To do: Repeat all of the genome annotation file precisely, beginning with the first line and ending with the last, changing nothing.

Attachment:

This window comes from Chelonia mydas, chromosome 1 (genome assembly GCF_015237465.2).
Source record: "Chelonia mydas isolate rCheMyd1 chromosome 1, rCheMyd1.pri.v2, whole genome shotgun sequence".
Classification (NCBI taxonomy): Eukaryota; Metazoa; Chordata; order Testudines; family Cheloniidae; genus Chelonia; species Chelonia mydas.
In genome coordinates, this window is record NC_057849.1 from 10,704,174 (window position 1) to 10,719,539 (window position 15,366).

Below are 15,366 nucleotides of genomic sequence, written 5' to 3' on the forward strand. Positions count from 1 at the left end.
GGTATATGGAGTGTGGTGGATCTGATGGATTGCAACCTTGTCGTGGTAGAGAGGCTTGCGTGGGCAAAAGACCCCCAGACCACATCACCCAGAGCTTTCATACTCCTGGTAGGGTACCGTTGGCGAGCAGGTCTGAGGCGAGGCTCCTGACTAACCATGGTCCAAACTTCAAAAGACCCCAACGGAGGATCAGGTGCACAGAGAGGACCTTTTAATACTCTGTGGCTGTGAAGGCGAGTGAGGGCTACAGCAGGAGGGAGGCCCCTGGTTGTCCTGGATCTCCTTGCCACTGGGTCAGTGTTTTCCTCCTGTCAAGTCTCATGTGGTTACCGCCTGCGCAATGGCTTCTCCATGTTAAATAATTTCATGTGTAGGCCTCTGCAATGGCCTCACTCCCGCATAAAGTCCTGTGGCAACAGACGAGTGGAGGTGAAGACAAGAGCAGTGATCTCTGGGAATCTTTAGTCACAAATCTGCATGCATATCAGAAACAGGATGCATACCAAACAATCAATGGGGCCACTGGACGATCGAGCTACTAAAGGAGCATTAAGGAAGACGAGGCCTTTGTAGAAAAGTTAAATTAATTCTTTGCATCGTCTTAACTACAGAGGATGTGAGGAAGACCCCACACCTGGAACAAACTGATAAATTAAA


This window comes from Chelonia mydas, chromosome 1 (genome assembly GCF_015237465.2).
Source record: "Chelonia mydas isolate rCheMyd1 chromosome 1, rCheMyd1.pri.v2, whole genome shotgun sequence".
Classification (NCBI taxonomy): Eukaryota; Metazoa; Chordata; order Testudines; family Cheloniidae; genus Chelonia; species Chelonia mydas.
In genome coordinates, this window is record NC_057849.1 from 10,704,174 (window position 1) to 10,719,539 (window position 15,366).

Below are 15,366 nucleotides of genomic sequence, written 5' to 3' on the forward strand. Positions count from 1 at the left end.
GGTATATGGAGTGTGGTGGATCTGATGGATTGCAACCTTGTCGTGGTAGAGAGGCTTGCGTGGGCAAAAGACCCCCAGACCACATCACCCAGAGCTTTCATACTCCTGGTAGGGTACCGTTGGCGAGCAGGTCTGAGGCGAGGCTCCTGACTAACCATGGTCCAAACTTCAAAAGACCCCAACGGAGGATCAGGTGCACAGAGAGGACCTTTTAATACTCTGTGGCTGTGAAGGCGAGTGAGGGCTACAGCAGGAGGGAGGCCCCTGGTTGTCCTGGATCTCCTTGCCACTGGGTCAGTGTTTTCCTCCTGTCAAGTCTCATGTGGTTACCGCCTGCGCAATGGCTTCTCCATGTTAAATAATTTCATGTGTAGGCCTCTGCAATGGCCTCACTCCCGCATAAAGTCCTGTGGCAACAGACGAGTGGAGGTGAAGACAAGAGCAGTGATCTCTGGGAATCTTTAGTCACAAATCTGCATGCATATCAGAAACAGGATGCATACCAAACAATCAATGGGGCCACTGGACGATCGAGCTACTAAAGGAGCATTAAGGAAGACGAGGCCTTTGTAGAAAAGTTAAATTAATTCTTTGCATCGTCTTAACTACAGAGGATGTGAGGAAGACCCCACACCTGGAACAAACTGATAAATTAAA